The partners in this project are Crossword Cybersecurity Ltd, Fraunhofer FHG and Spruce Systems, Inc.
Today identity theft is rife. The 5 month long Next Generation SSI Standards project, which ran from July-November 2022, has helped to strengthen the trustworthiness of the Internet by issuing people with standardised cryptographically verifiable credentials that allow relying parties to strongly identify them. Verifiable credentials remove the need for usernames and passwords, thereby significantly reducing the possibility of identity theft. Interworking tests have been carried out between Europe (Crossword Cybersecurity and Fraunhofer) and the USA (Spruce Inc.), as well as with JFF Plugfest Participants. We have used existing infrastructures wherever possible, such as the eIDAS trust lists, as well as the OpenID for Verifiable Credentials (OpenID4VCs) enhancements to the widely deployed OpenID Connect protocol suite, thereby increasing the likelihood of wide-scale adoption of SSI. The results of this project are publicly available here and at the NGI Atlantic web site.
Because the OIDC4VCs suite of protocols contains many different options and possibilities, we have defined some simple profiles for credential issued (OpenID4VCI) and credential presentation (OpenID4VPs). These profiles are being used in our interworking tests and test suites.
We have developed two test suites
POSTMAN tests that send simple request messages to issuers, wallets or verifiers, and expect a certain message in return.
OIDC Conformance tests that in addition will act on redirects e.g. a smartphone browser sends a message to a Verifier tester, and receives a redirect back to the smartphone wallet which then returns a verifiable presentation to the Verifier tester.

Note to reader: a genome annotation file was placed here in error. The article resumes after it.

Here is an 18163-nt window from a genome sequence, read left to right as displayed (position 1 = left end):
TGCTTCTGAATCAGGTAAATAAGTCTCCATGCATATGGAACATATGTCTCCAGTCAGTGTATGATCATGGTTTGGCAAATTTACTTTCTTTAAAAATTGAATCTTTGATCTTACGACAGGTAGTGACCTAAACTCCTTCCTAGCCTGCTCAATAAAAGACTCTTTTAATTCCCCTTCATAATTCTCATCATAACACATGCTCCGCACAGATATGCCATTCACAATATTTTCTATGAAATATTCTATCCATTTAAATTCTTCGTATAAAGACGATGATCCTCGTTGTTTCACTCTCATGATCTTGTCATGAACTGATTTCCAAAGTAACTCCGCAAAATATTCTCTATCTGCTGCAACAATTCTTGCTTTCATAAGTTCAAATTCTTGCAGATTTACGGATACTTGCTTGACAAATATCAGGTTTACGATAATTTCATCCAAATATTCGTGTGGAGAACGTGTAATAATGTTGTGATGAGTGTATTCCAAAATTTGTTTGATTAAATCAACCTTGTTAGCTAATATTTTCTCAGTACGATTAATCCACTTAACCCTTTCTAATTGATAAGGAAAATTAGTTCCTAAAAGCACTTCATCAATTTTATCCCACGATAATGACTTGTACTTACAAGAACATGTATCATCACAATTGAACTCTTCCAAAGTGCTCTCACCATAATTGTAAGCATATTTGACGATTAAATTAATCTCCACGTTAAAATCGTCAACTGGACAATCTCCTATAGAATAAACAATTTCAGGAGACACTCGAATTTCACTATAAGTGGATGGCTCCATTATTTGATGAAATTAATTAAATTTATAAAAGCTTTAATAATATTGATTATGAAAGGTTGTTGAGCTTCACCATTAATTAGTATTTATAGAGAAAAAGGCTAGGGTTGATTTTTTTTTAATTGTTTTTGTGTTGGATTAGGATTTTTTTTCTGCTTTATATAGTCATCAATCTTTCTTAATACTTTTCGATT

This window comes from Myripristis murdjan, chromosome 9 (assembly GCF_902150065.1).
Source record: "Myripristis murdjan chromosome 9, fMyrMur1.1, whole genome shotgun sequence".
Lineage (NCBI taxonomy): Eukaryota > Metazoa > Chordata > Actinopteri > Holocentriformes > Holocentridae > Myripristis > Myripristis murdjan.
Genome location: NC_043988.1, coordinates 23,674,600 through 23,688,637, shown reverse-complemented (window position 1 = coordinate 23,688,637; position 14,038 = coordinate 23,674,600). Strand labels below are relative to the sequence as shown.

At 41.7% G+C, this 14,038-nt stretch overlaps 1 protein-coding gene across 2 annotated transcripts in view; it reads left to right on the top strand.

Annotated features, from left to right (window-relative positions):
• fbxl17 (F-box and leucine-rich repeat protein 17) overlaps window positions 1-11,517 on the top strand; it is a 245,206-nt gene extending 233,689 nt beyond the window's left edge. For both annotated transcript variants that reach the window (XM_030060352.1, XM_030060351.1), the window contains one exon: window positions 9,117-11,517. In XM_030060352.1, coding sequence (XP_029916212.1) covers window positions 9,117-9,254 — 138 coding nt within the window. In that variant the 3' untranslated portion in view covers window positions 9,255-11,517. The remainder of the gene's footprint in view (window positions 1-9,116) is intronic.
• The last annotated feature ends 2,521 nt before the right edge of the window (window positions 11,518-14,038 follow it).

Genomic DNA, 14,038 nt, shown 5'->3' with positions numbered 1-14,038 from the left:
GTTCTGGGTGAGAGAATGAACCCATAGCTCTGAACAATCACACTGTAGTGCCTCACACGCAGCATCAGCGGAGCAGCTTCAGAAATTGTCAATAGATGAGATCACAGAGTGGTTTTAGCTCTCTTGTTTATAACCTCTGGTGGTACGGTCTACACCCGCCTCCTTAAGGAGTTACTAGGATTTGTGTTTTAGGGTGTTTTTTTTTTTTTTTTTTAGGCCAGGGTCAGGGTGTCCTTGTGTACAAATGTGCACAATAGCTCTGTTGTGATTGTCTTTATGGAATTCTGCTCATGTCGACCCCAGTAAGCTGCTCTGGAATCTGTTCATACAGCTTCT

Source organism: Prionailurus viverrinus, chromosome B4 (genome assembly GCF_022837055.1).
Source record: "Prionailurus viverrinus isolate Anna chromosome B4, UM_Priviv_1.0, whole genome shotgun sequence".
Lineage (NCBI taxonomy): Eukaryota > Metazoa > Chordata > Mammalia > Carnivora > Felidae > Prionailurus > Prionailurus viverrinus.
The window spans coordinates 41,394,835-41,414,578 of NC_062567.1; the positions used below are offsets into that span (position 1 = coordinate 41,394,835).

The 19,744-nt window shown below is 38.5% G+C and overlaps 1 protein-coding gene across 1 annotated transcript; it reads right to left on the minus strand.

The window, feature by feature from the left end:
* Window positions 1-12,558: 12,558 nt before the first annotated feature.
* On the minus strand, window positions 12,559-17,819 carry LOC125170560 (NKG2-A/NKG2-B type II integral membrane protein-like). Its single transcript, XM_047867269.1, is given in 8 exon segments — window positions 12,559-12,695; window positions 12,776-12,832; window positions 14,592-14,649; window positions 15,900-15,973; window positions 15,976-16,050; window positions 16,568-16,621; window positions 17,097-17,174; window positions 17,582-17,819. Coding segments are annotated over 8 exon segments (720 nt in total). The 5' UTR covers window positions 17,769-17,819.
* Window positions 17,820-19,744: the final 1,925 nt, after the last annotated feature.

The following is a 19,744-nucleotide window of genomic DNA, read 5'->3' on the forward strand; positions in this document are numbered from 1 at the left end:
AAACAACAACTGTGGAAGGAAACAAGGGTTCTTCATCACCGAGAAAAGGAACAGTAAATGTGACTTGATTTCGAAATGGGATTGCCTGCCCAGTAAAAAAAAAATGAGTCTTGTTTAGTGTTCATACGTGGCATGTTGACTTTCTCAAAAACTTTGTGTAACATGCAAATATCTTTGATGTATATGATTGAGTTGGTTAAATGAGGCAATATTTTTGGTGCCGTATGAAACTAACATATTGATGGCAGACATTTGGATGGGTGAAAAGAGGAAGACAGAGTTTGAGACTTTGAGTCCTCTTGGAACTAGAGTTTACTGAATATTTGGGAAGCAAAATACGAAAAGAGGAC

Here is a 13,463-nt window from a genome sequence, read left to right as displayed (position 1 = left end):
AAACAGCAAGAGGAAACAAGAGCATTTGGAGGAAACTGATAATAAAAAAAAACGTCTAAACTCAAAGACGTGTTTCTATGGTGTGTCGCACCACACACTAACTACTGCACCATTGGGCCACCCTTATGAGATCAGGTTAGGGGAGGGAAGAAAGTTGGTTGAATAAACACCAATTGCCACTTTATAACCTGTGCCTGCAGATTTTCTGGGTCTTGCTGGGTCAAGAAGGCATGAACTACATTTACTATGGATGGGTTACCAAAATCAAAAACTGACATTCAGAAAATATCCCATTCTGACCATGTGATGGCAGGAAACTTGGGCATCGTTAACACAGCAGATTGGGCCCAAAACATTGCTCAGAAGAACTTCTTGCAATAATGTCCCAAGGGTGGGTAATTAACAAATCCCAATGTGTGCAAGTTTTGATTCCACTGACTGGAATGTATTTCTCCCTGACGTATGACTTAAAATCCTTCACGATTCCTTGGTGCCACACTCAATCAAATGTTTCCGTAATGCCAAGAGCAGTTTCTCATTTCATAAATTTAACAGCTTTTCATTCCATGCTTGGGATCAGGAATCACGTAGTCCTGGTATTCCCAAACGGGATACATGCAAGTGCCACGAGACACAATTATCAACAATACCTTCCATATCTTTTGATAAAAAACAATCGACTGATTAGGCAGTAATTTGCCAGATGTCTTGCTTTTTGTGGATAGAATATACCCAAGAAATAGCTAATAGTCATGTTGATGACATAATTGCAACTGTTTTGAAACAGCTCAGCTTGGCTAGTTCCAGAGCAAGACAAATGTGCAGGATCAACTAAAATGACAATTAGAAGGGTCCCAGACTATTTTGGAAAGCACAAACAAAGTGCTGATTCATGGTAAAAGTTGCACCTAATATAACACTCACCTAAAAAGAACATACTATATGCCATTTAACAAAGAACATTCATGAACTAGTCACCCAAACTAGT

We are using a profile of the OpenID4VCI protocol to request credentials from issuers, and a profile of the OpenID4VPs protocol for presenting credentials to verifiers.
Draft versions of the OpenID4VCI protocol and OpenID4VP protocol are available from the OpenID Foundation.
The verifiable credential and verifiable presentation profiles that we issued from our issuers and wallets are available here.
Experience has taught us that for wide user acceptance of any new technology, evolution is more successful than revolution, and building on existing infrastructures and standards is more successful than trying to replace them with completely new ones. The world has many examples of innovative technologies failing because they did not use the existing infrastructure and standards, e.g. electric cars initially failed because gas/petrol stations could not recharge them. So hybrid cars were invented.
Self Sovereign Identity (SSI) is a new paradigm, with new technologies and concepts, specifically: verifiable credentials (VCs) and decentralised identifiers (DIDs). In order to minimise the learning curves for new users and administrators, and improve user acceptance, we are building our SSI infrastructure on existing infrastructures wherever possible. This means that for trust infrastructures we are using X.509 PKI and ETSI Trust Lists (as specified by eIDAS), rather than blockchains, as this leverages the existing ubiquitously-adopted Internet trust infrastructure (as do COVID-19 certificates). Blockchains may eventually become the predominant trust infrastructure, but in order to kick start SSI, including the European Digital Identity Wallet, we believe that PKIs should be the initial trust infrastructure. The incorporation of trust federations into SSI, using ETSI Trust Lists and the DNS was designed and implemented in the eSSIF-Lab TRAIN project by our project partner Fraunhofer.